Are your customers on Facebook? With 500 million people on Facebook, it’s likely your customers have Facebook accounts. But, are they using Facebook for business or as a personal networking tool? If you’re a very technical B2B business–maybe you sell circuit boards for solar panels–then it probably makes more sense to build a community in the more corporate LinkedIn.

Do you have internal resources for managing your Facebook page? This is a serious consideration and one that often gets overlooked. For Facebook to work as an engagement tool, you’ll need to create and run contests, offer giveaways, write useful articles and point fans to quality content elsewhere on the web. These marketing activities take time and effort. If no one in your organization takes ownership of the project, your Facebook page won’t succeed.

Is Facebook a PR liability? A corporate Facebook page provides the perfect public platform for people to vent their frustrations with your organization. If your business regularly endures public criticism–say you’re a sports team, an airline or an oil and gas company–then be aware that Facebook may create a PR burden for organization.

Will Facebook (and other social media channels) take away from current marketing activities? Social media can be a fruitful addition to your existing marketing programs, but shouldn’t come before old-school marketing activities that are working well. Time and again we see email marketing results out-perform Facebook and Twitter when it comes to sales and conversions. Though it can be tempting, don’t abandon existing programs for the shiny new bobble.

Is it imperative to get Facebook fans to your website? Converting fans to customers is easier said than done. One reason is because once people are in Facebook, then tend to stay there. They’re disinclined to click a link to your website that takes them out of Facebook. So, if you can’t replicate your website’s functionality in Facebook with a Facebook app–a widget that registers fans for your workshop, or enables them to sign a petition or buy products directly from your Facebook page–you may be disappointed by the number of fans that actually make it over to your corporate website.

There are hundreds of examples of successful Facebook pages that actively engage fans and reflect positively on an organization’s brand. Coca-Cola and Unicef, for example. But, for every success there are thousands of flops. Before you click “Create a Page”, be sure you have a clear understanding of how Facebook will complement your marketing goals and who in your organization will “tend the garden”.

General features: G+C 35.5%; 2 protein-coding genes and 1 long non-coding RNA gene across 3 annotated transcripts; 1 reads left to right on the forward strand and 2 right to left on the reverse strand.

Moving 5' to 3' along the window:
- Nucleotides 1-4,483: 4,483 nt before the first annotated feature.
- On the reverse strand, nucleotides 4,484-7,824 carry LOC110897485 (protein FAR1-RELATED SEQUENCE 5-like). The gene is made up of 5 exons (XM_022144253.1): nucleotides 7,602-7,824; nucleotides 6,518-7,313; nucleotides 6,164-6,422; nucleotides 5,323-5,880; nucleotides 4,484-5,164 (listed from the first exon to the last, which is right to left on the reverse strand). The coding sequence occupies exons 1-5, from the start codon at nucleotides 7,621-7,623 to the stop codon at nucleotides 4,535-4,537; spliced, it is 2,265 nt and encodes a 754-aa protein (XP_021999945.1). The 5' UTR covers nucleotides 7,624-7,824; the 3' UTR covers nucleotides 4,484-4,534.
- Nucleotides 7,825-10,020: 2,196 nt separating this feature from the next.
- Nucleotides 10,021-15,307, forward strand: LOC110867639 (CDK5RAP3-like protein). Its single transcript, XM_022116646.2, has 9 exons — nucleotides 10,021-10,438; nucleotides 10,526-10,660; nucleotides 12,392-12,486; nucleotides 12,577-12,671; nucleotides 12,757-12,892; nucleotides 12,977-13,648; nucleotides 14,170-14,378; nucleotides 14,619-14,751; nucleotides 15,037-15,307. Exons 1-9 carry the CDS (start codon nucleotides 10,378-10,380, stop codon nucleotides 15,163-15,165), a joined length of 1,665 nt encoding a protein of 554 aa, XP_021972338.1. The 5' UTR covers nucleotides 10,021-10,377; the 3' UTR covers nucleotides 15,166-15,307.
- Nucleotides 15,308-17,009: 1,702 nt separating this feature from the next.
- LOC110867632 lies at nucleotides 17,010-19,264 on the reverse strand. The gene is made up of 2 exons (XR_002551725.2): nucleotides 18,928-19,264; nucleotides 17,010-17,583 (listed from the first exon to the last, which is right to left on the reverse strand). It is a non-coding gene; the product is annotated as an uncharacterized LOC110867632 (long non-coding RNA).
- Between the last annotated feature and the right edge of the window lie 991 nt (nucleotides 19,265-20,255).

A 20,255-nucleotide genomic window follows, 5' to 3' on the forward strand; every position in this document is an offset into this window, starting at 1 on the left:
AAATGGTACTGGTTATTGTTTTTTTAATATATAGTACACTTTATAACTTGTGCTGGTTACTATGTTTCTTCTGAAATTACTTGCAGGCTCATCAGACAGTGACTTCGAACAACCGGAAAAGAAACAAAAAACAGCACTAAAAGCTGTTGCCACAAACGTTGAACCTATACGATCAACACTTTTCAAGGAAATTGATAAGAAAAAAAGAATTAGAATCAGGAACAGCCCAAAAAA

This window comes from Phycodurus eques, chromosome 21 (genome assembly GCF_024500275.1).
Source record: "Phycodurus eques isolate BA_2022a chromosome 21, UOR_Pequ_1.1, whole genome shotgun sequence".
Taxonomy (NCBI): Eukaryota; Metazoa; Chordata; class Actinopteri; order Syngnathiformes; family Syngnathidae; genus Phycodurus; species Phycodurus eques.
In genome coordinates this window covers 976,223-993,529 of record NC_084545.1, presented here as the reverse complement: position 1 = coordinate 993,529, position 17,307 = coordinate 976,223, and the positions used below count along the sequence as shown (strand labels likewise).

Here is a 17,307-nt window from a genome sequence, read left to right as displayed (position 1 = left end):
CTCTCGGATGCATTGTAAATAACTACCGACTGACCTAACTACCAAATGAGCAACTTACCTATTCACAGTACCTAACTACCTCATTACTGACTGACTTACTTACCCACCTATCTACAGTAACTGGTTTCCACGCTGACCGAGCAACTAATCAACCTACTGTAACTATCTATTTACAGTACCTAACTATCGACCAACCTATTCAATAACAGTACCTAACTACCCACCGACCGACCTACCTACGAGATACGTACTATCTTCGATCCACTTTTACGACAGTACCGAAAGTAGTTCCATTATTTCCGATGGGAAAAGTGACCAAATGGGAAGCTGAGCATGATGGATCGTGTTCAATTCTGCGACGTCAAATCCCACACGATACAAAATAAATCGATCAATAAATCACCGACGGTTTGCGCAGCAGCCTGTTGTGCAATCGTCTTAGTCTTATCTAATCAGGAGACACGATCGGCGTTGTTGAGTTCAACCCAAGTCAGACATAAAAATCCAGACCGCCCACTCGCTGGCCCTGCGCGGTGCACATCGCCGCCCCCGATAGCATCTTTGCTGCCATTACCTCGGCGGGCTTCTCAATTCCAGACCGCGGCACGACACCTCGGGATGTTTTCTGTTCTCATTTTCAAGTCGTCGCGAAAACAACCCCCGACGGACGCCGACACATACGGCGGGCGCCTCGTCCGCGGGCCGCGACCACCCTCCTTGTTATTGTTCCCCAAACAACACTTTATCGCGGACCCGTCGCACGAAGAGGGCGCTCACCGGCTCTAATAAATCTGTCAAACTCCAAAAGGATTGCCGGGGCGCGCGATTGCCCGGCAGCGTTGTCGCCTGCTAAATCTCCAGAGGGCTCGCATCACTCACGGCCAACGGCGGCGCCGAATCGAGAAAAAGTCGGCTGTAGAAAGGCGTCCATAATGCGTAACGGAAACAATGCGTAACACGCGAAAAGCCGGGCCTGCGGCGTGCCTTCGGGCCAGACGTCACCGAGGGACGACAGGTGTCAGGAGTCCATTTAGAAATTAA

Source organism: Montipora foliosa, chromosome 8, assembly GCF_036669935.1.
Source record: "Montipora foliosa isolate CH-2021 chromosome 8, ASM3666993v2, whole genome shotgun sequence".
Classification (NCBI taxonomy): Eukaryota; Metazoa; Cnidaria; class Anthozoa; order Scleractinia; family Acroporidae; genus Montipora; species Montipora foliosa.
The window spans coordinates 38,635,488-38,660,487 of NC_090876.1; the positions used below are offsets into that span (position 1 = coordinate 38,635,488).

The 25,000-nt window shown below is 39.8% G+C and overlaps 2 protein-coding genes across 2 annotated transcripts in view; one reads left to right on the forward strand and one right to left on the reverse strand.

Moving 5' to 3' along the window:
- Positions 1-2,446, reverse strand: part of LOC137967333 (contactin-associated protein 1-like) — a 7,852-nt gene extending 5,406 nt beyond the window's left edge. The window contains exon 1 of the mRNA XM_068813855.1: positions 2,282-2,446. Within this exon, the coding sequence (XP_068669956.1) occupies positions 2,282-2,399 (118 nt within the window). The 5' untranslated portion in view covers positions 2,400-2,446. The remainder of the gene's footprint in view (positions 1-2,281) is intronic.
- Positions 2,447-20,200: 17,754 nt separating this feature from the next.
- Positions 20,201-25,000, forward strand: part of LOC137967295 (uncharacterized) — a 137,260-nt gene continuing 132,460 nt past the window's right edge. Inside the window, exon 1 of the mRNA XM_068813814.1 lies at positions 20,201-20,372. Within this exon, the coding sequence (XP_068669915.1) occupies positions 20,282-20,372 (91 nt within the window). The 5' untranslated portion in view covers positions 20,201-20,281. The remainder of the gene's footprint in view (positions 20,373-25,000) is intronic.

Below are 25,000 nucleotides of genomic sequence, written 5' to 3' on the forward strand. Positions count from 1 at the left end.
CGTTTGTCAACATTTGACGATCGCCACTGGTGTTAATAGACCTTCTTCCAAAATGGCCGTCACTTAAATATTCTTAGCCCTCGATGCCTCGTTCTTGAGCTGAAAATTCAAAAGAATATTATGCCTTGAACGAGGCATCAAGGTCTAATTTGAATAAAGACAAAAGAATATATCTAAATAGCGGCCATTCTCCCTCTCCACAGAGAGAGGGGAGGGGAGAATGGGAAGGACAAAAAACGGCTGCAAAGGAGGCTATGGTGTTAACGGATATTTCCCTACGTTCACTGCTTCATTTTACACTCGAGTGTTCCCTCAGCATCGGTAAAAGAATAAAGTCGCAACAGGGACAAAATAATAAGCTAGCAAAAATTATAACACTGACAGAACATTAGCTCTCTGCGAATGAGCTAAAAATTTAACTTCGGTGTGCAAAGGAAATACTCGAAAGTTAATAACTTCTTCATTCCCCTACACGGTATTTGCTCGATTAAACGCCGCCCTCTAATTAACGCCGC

Vancouver Bloggers Hit the Road with the BC Healthy Living Alliance

We recently helped to create an online marketing plan for the BC Healthy Living Alliance, an organization that focuses on British Columbians' health. One of their goals is to encourage politicians and citizens to recognize how social determinants affect the health of individuals and communities as a whole. With the BC provincial election coming up, the BCHLA is encouraging British Columbians to Live Healthy, Vote Healthy: voting for a commitment to improve conditions that impact our health:

Neighbourhoods need certain things to be in place in order for residents to live healthy. In particular, we need safe streets to walk or bike on, parks to play in, affordable recreation, and local stores stocked with affordable veggies and fruits.  Access to affordable housing, healthy food, a livable wage, education, early childhood education and recreational opportunities influence our physical and mental health as well as life expectancy.

One of the suggestions in our marketing plan was a "Blogger Walk". We thought it would be a fun way for the BCHLA to meet some of Vancouver's online influencers and to share information with them about how the neighbourhoods we live in affect our health. We were impressed with how they ran with the idea!

"The Politics of a Healthy Neighbourhood - A Media Walk" took place on April 28. The BCHLA and about 10 local bloggers met over coffee for a brief overview of factors that make a difference to the health of a neighborhood. Then we hit the street to see it all in action.

Rita Koutsodimos, Communications Manager of the BC Healthy Living Alliance led us through the quick guided jaunt of the Fairview area of Vancouver.

The walk was enlightening as there were many aspects of a neighbourhood--from green space to curb placement and opportunities for early childhood education--that we hadn't considered would influence health outcomes. Apparently, the bloggers were similarly inspired.

This fun little Google Map shows the route we followed.

Want to rate your neighbourhood? Check out this nifty rate-your-neighbourhood survey the BCHLA is running.